50-50 Malawi Campaign to ensure more women win in 2019 elections

The 50-50 Campaign Management Agency, a consortium of civil society organisations (CSOs) running the campaign is due to be launched on April 6 2018 and has received a K1.1 billion financial support from the Royal Norwegian Embassy to ensure more women win in  2019 Tripartite Elections.

Team leader for the 50:50 Campaign, Viwemi Chavula
Malera: Political parties were custodians of the 50:50 Campaign
Major political parties in Malawi commit to increasing women participation

The 50:50 Malawi Campaign, on Tuesday held an interaction dinner with general secretaries of nine political parties including Malawi Congress Party (MCP), United Democratic Front (UDF), Democratic Progressive Party (DPP), United Independent Party (UIP) and People’s Party (PP) with a major focus on establishing  deliberate strategies parties have developed to improve women representation in elected positions.

Action Aid Malawi (AAM) executive director Grace Malera said political parties were custodians of the 50:50 Campaign because without their support, women participation in politics could not be increased.

She said the campaign wants to work closely with parties to ensure meaningful inclusion of women from councilor level to that of Member of Parliament.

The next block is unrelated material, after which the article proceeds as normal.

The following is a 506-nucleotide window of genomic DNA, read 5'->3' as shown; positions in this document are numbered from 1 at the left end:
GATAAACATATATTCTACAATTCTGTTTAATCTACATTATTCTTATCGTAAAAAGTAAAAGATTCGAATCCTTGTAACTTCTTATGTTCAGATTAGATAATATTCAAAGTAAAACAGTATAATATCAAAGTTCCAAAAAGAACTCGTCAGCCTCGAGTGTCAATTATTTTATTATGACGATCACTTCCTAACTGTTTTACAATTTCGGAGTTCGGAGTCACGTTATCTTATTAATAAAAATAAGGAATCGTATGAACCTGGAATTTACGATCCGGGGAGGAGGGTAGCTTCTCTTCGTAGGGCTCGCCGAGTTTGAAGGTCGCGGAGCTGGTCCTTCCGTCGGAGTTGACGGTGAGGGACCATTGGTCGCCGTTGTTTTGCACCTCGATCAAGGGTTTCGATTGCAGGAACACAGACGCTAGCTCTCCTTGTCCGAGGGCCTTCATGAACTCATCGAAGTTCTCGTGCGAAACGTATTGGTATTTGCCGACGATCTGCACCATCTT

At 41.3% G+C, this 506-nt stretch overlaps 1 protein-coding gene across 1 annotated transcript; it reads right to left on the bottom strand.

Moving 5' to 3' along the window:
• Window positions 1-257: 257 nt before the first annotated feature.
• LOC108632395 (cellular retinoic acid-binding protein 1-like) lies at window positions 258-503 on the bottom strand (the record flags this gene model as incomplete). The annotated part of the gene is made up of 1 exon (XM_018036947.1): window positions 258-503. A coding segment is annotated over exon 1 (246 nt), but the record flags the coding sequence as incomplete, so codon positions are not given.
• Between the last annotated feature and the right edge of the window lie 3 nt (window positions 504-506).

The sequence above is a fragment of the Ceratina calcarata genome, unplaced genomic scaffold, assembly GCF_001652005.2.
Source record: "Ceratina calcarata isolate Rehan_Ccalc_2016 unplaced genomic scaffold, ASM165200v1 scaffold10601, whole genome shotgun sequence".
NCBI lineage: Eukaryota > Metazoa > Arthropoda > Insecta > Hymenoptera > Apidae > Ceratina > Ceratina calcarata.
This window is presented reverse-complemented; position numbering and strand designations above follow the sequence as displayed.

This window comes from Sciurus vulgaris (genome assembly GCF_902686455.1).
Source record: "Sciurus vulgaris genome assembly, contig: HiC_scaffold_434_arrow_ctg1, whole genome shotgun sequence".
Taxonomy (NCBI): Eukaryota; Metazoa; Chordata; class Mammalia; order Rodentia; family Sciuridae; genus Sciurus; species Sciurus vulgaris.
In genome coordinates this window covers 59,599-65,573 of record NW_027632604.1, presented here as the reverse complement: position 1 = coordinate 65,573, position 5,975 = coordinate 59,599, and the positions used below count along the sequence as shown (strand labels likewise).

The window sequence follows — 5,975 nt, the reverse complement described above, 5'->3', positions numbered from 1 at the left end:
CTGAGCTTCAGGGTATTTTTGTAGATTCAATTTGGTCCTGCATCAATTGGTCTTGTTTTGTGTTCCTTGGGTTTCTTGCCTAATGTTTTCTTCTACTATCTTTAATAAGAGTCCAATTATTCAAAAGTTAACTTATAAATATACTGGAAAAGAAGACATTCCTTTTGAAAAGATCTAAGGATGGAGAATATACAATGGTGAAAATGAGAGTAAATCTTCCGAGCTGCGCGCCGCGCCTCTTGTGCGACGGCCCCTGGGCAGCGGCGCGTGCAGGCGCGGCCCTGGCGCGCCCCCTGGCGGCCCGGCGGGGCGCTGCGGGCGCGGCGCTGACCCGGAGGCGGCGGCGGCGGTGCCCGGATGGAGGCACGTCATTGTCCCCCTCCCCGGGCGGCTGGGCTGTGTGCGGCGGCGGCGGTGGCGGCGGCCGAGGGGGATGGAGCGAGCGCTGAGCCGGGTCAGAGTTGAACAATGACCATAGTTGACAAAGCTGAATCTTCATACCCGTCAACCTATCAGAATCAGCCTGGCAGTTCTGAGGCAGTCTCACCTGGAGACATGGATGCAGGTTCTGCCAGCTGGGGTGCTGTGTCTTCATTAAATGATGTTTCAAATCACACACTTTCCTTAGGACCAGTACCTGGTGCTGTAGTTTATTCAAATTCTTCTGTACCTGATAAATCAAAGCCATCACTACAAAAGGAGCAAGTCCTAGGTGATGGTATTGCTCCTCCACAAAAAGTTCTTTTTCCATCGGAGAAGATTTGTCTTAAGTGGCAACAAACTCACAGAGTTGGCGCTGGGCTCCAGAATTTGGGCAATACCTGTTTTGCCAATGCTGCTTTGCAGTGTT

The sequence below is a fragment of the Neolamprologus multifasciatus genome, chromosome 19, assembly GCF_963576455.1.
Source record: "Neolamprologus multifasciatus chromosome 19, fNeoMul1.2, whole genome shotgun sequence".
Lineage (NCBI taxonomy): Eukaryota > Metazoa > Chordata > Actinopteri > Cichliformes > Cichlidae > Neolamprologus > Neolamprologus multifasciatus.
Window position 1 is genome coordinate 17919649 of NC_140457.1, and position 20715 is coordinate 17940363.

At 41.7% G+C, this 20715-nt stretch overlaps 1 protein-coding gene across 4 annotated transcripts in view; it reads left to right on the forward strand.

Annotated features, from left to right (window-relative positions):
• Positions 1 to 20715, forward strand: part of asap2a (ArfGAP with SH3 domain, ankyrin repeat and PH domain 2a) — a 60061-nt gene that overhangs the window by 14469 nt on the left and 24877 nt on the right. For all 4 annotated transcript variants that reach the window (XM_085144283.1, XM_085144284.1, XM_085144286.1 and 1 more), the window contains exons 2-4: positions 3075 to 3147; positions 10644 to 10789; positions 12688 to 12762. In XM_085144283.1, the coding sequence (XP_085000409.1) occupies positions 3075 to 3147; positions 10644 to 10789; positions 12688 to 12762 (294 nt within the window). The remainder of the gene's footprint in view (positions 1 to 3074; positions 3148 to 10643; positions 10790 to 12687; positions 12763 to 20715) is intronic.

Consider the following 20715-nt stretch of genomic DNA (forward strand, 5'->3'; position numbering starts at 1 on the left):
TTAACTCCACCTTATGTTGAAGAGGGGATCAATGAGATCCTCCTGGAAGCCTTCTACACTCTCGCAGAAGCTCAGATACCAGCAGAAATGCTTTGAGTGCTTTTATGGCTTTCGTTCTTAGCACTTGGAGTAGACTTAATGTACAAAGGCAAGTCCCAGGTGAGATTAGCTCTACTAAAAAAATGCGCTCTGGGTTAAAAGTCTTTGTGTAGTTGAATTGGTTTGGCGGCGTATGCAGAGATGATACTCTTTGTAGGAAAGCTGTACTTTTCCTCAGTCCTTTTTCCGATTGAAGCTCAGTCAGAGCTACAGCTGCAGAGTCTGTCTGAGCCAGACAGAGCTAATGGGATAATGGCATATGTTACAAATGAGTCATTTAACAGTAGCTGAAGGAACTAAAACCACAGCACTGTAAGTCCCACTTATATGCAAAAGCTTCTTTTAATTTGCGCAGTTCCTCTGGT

With dominant challenges like discrimination, violence and lack of economic capacity frustrating the majority of women in politics, the consortium feels there is need for proper coordination and programming around the electoral cycle for the campaign to make a difference.

“The campaign wants to open the social space for women participation starting from primary elections to actual elections and beyond.

“This will require us working together with parties and individuals towards having a critical mass of women participation at all levels for the attainment of the country’s sustainable development,” Malera said.

Team leader for the 50:50 Campaign, Viwemi Chavula highlighted some of the actions political parties are supposed to take to improve women participation.